We’ve gotten past the first two weeks of the semester – yay! From what I’m hearing many of you, it also means that you’re gearing your students up for some research projects.
Please remember that we at UST Libraries are here to help out! Each year we go into an average of 300 different classrooms to be another voice teaching students how to find and evaluate information and to make use of the Library’s services.
UST Librarians will work with you to make sure the session fits with your needs and expectations. Lower level courses are often geared towards more basic skills, while upper-level class sessions can help your students learn some of the research skills they will need as they prepare for graduate school.
Courses can take place in your classroom or one of the library’s computer labs and are taught using a mix of lecture and hands-on activities. We’re always happy to incorporate any library assignments you have for the day, and we can also build a course-specific subject guide (see examples here) that will include all of the resources/ideas covered in class (these can be embedded into Blackboard). After the session, librarians are available for follow-up sessions or individual consultations for both you and your students, as well.
We teach from the American Library Association’s Information Literacy Framework, and here are some ideas of what this involves:
- The “nuts and bolts” of using the library
- How to find things on the shelves
- Navigating the website
- Setting up RefWorks and ILLiad accounts – and why you’d need them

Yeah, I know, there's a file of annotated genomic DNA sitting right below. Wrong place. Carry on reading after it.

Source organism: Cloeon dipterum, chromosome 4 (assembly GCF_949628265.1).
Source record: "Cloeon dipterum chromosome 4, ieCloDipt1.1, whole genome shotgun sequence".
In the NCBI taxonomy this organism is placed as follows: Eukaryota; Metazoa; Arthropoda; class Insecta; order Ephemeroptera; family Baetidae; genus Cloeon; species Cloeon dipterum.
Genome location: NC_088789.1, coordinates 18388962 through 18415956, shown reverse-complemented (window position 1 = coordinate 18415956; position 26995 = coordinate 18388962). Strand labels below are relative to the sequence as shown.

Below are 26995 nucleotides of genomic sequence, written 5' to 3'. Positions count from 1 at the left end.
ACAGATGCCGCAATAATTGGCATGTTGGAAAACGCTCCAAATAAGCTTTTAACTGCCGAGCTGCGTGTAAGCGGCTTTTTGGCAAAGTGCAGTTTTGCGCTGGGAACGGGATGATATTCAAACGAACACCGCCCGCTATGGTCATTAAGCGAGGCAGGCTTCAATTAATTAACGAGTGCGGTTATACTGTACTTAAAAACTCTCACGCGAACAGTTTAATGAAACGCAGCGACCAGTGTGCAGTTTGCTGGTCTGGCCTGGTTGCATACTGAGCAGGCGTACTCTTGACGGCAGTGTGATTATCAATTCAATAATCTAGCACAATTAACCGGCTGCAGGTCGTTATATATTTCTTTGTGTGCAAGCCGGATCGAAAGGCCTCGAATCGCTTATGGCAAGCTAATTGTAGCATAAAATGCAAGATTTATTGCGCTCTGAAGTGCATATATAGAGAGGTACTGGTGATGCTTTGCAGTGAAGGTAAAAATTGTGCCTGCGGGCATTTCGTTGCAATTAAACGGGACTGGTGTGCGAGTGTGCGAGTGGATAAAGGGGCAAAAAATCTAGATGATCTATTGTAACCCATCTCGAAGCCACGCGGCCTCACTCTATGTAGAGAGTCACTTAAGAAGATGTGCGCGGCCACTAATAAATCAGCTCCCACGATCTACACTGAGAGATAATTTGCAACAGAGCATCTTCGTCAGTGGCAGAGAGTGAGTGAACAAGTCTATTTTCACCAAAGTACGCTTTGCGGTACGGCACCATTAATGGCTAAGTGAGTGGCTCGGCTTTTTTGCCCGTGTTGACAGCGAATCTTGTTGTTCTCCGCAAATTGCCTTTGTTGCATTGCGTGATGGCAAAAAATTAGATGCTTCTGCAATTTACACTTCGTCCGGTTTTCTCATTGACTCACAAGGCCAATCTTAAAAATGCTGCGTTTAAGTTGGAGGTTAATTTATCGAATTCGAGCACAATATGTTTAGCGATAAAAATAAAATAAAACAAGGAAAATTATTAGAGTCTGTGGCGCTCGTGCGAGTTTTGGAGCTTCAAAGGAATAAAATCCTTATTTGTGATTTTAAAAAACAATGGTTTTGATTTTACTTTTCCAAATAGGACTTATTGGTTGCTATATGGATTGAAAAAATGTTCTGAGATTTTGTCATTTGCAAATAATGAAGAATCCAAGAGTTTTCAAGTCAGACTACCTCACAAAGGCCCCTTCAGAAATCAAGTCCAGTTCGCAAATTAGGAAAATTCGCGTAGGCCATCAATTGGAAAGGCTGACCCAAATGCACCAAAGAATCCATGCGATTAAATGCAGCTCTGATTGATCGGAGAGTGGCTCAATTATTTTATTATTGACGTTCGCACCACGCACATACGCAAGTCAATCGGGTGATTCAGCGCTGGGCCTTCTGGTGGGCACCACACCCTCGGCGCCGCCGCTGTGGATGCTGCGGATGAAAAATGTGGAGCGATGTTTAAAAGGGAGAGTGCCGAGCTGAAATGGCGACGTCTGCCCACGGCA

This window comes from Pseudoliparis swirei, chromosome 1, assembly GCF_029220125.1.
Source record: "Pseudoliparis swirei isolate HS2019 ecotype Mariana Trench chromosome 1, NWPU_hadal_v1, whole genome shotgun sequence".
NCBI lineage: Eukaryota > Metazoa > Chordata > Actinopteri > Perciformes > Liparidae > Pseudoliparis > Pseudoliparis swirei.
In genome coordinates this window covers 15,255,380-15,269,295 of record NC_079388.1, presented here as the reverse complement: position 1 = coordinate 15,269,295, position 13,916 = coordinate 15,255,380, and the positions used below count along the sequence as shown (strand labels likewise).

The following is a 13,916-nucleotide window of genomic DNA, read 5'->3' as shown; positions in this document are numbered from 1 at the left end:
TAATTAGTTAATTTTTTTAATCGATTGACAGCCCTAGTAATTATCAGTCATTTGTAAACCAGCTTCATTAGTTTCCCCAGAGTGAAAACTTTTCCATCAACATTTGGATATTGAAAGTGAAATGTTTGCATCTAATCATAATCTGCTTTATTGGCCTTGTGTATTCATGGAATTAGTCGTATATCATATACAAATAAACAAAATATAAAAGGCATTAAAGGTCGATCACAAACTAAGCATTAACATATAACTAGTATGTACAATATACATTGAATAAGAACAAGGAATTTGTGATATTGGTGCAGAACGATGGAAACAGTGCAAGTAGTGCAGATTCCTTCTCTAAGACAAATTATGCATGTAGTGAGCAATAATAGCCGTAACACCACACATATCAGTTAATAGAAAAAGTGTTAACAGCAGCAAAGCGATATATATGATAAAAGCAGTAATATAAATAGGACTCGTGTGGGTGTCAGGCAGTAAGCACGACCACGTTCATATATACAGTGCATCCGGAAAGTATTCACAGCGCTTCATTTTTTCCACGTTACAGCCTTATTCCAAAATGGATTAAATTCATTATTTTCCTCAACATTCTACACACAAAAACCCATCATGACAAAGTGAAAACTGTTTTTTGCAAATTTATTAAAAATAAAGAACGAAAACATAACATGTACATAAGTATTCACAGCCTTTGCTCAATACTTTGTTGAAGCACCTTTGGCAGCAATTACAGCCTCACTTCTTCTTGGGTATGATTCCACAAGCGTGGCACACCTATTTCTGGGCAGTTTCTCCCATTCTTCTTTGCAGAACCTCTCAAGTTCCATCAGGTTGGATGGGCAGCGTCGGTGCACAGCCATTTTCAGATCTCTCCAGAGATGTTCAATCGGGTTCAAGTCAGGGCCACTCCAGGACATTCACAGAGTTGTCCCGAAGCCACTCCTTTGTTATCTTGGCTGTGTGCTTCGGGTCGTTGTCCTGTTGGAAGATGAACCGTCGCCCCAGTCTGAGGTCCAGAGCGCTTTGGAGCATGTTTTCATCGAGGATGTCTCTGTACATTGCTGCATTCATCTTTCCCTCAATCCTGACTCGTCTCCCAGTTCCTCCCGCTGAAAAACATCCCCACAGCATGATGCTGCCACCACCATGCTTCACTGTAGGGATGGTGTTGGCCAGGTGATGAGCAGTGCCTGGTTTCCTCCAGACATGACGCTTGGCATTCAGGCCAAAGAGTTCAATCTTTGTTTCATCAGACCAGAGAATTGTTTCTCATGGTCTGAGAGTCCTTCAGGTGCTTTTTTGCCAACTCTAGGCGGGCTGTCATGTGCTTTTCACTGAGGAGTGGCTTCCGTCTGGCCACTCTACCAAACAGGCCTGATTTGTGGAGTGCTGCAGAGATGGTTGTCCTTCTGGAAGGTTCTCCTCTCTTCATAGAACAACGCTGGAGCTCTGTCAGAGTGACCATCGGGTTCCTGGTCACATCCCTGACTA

- How to construct a research strategy
- Brainstorming appropriate search terms
- Forming a research question
- Determining scope of search (choosing filters such as date, geography, etc)
- Where to locate information
- Finding the appropriate (electronic or paper) resources and services
- Determining the difference between sources
- Type of research: Primary v. Secondary
- Audience: Peer-Reviewed/Academic v. Professional v. Popular
- Familiarization with databases and journal titles important in their field
- Evaluate and synthesize the information discovered
- How to effectively read a research paper
- Determine the authority of the source
- Finding an “Academic Conversation” within their area of interest (searching by author, cited references, and more)
- Building an annotated bibliography
- Information Ethics
- How to navigate the world of copyright
- Importance of citation and some basic how-to’s for a variety of citation styles
- Effectively using citation management tools
If you have any questions, please let us know. Otherwise we look forward to working with your classes!